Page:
Neil Herbst, 57, laughs as he reminisces about starting his business.

"It's been quite a ride."

The co-founder and co-owner of the Alley Kat Brewing Company recalls 20 years ago, when he was a mere beer enthusiast with a germ of an idea to open a microbrewery in Edmonton.

"We have a great idea," Herbst remembers thinking. "'The world will buy into it!'

cbc

Co-founders of Alley Kat Brewing Company, Neil Herbst and Richard Cholon. (Alley Kat Brewing Company)

"And after the first year the world isn't buying into it and it's a little bit more difficult than you expected."

Herbst says for the first three years, he and former partner Richard Cholon failed to make any money.

cbc

A variety of Alley Kat suds on tap and in the bottle. (Adrienne Lamb)

"When we first started off, being local was seen as kind of a black mark.

"People would say, 'How could you possibly brew beer in Edmonton?'" he says, despite national chains like Molson and Labatt operating in the city for decades. 

"They were very suspicious of small breweries."

Fast forward 20 years and "now people embrace local," says Herbst looking around at his 20 staff bustling around the 10,000 square-foot brewery and retail space off 99th Street at 60th Avenue.

Herbst remembers hand filling bottles.

"Now we have an actual filler that does it for us."

Last year the brewery churned out four million of those bottles, all sporting labels like Pumpkin Pie Spiced Ale, Three Bears Oatmeal Stout and something called Main Squeeze, a grapefruit wheat ale.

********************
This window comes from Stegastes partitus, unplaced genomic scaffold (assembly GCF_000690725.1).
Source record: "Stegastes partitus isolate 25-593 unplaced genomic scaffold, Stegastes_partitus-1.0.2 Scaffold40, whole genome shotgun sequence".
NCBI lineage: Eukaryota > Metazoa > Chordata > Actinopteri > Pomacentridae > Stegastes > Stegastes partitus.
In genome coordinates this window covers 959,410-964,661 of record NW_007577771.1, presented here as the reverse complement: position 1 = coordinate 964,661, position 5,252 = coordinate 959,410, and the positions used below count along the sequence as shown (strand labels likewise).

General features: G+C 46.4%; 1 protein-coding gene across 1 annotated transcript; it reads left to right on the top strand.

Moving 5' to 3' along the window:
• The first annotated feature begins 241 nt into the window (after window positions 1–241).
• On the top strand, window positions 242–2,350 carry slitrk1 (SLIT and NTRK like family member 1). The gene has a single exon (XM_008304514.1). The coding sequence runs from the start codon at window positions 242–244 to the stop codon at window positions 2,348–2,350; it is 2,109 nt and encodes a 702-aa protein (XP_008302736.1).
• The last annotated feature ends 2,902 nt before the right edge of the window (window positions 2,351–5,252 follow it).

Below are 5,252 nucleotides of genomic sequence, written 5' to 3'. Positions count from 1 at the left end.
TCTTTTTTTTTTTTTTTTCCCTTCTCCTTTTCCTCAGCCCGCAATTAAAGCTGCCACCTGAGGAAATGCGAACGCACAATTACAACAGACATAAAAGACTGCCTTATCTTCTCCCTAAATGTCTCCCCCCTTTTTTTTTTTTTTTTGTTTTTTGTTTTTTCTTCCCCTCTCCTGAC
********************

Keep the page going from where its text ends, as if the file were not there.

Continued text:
Alley Kat is also a member of the newly-minted Alberta Small Brewers Association.

Executive director Greg Zeschuk says they have 15 members so far and growing. "I know four or five other breweries opening, so some pretty exciting things going on here.

"Obviously across North America the craft beer scene has totally changed, so we want to make sure Alberta is right up there with the best of the world."

Khalil Akhtar has been charting that change. The CBC food columnist says "even though big beer companies still have the lion's share of sales, craft beer sales are growing, accounting for roughly six per cent of the market, although it's as high as 20 per cent in British Columbia."

For Herbst and the Alley Kat Brewing Company that growth means they're adding more fermentation tanks and another 4,000 square feet this year.

"We need to keep up with our drinkers."

To see more from behind the scenes at Alley Kat Brewing Company watch this week's edition of Our Edmonton. 

Our weekly magazine show airs on Saturday at 3 p.m. Sunday at 11 a.m. and Monday at 4 p.m. on CBC TV.